This proposal is to characterize the role of interleukin 22 (IL-22), a member of the IL-10-related cytokine family, in the pathogenesis of West Nile encephalitis using a mouse model. IL-22 has been implicated in both chronic inflammatory diseases and infectious diseases. On one hand, IL-22 contributes to pathogenesis of psoriasis and multiple sclerosis. On the other hand, IL-22 protects the liver from immune system-mediated damage during hepatitis, helps maintain epithelial barriers and induces secretion of anti-microbial peptides by the epithelia in response to extracellular pathogen infection, such as K. pneumoniae. However, to our best knowledge, the in vivo role of IL-22 in viral infections remains largely elusive. West Nile virus (WNV) is a neurotropic ssRNA flavivirus that has caused over 1000 deaths in the United States since 1999. However, no human vaccines or specific therapeutics are available. Interestingly we have recently shown that IL-22 does not influence the innate immune response and WNV propagation in the peripheral system, but facilitates the pathogenesis of West Nile encephalitis. We hereby propose to test the prophylactic/therapeutic potential of IL-22 antagonists and hypothesize that IL-22 promotes WNV entry into the central nervous system. Specifically we will 1) test the prophylactic/therapeutic potential of IL-22 soluble receptor IL- 22BP and neutralizing antibodies, and 2) Investigate the mechanism by which IL-22 contributes to WNV pathogenesis. If successful, these studies may lead to new strategies for the prevention of West Nile virus infection. This paradigm would also be applicable to other neuroinvasive viral pathogens of medical importance like Japanese encephalitis and Saint Louis encephalitis virus.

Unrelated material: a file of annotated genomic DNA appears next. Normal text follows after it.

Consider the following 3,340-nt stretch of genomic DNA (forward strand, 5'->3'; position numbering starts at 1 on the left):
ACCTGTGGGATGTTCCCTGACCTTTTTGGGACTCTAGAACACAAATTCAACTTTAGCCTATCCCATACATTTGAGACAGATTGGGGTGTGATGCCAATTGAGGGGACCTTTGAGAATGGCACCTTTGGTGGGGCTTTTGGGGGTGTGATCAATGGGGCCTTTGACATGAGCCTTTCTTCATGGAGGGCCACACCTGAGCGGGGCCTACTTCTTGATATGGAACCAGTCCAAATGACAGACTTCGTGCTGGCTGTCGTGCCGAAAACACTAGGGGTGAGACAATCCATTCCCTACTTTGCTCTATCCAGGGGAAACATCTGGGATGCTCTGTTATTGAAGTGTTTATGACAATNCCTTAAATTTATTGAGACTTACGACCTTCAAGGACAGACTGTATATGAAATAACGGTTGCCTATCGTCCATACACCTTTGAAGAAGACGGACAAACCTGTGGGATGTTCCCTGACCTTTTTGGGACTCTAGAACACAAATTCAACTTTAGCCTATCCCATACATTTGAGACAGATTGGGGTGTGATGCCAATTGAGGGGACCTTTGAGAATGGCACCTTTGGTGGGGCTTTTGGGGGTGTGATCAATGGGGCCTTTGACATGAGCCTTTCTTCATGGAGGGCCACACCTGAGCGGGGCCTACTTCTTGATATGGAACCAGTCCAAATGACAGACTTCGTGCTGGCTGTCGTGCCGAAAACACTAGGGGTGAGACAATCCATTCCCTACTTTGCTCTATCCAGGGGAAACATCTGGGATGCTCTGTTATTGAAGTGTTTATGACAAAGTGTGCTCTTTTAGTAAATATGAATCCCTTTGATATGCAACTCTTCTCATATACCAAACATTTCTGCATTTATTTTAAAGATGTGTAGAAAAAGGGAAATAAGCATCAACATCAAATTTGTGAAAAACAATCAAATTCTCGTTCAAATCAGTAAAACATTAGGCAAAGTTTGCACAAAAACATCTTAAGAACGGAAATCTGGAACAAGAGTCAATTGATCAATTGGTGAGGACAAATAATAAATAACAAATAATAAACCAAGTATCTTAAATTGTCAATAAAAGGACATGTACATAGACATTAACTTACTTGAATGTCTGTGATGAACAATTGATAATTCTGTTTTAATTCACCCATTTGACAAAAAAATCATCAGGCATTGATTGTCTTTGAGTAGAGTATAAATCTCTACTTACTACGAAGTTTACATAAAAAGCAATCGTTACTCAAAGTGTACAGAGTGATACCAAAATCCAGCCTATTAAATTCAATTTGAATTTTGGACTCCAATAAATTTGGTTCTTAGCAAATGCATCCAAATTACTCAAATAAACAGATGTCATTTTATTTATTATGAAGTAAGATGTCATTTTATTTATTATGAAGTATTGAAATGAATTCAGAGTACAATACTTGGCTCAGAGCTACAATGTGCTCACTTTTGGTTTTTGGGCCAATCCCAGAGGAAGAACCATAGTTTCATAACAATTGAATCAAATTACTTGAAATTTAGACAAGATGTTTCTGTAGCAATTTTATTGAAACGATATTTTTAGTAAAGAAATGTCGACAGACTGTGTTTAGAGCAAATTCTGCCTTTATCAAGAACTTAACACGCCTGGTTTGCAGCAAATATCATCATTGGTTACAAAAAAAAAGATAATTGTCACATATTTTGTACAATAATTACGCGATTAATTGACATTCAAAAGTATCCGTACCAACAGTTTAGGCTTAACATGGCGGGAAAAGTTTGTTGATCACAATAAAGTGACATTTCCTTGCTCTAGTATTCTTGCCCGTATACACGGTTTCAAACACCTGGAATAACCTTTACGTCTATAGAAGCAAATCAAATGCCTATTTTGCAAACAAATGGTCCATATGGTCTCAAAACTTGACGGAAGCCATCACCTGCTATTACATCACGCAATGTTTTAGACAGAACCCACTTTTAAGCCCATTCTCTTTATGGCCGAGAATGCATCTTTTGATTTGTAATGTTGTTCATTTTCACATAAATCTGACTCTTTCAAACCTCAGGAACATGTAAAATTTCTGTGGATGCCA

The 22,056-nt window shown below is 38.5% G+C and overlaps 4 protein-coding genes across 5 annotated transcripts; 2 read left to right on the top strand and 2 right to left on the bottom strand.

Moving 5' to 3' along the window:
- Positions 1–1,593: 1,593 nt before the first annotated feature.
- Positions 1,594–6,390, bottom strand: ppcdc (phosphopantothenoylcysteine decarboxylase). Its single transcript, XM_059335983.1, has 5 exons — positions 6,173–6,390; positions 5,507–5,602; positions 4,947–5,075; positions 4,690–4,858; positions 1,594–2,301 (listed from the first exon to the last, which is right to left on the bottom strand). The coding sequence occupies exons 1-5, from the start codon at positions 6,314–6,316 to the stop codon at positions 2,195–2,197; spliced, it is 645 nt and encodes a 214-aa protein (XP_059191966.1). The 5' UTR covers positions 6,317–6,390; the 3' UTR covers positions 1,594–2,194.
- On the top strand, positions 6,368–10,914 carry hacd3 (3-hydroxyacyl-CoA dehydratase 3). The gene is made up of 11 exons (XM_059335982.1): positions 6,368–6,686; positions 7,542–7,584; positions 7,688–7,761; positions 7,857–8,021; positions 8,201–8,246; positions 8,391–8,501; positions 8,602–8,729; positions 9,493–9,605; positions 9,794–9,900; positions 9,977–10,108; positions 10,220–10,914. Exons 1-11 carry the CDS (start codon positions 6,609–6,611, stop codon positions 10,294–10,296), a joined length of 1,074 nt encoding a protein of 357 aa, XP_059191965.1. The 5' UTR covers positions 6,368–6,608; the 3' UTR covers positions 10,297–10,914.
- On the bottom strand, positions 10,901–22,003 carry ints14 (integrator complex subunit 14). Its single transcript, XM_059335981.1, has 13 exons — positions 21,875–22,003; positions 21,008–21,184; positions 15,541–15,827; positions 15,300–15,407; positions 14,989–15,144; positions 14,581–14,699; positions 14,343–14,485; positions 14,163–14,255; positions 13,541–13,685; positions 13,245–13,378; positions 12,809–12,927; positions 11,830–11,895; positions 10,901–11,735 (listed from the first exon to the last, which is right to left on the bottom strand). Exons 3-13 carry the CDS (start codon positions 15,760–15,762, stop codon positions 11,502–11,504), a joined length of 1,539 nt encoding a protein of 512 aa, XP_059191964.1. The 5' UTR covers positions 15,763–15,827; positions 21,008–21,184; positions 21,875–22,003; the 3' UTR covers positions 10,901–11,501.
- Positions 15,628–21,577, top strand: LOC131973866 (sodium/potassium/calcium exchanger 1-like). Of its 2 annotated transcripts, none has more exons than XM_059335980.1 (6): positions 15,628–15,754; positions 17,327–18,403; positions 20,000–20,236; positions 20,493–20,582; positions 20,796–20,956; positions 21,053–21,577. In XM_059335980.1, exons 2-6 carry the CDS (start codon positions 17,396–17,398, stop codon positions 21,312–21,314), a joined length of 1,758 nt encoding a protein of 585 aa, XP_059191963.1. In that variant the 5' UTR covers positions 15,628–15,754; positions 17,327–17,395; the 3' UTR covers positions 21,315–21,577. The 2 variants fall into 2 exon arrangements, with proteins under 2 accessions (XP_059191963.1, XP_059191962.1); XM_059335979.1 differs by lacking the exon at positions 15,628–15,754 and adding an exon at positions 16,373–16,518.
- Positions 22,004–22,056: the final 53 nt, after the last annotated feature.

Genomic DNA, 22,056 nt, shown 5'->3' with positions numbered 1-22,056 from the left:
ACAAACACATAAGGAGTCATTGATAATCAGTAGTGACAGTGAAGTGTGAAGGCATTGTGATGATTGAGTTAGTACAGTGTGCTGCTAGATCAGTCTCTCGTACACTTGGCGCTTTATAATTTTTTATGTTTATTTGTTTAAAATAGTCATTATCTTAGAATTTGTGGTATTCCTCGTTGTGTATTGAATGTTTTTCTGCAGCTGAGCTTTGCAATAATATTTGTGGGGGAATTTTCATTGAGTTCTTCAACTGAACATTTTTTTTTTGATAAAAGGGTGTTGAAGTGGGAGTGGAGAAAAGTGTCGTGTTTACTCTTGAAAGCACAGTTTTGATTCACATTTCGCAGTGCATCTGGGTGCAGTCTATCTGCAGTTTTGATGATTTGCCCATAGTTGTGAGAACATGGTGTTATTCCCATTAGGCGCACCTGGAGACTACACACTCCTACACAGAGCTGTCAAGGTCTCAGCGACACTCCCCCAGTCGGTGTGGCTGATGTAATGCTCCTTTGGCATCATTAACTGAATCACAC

West Nile virus has caused over 1000 deaths since 1999 in the United States. However, no specific therapeutics or human vaccines are available. This project is to test the prophylactic/therapeutic potential of interleukin-22 antagonists and investigate how IL-22 influences West Nile virus pathogenesis using a mouse model.
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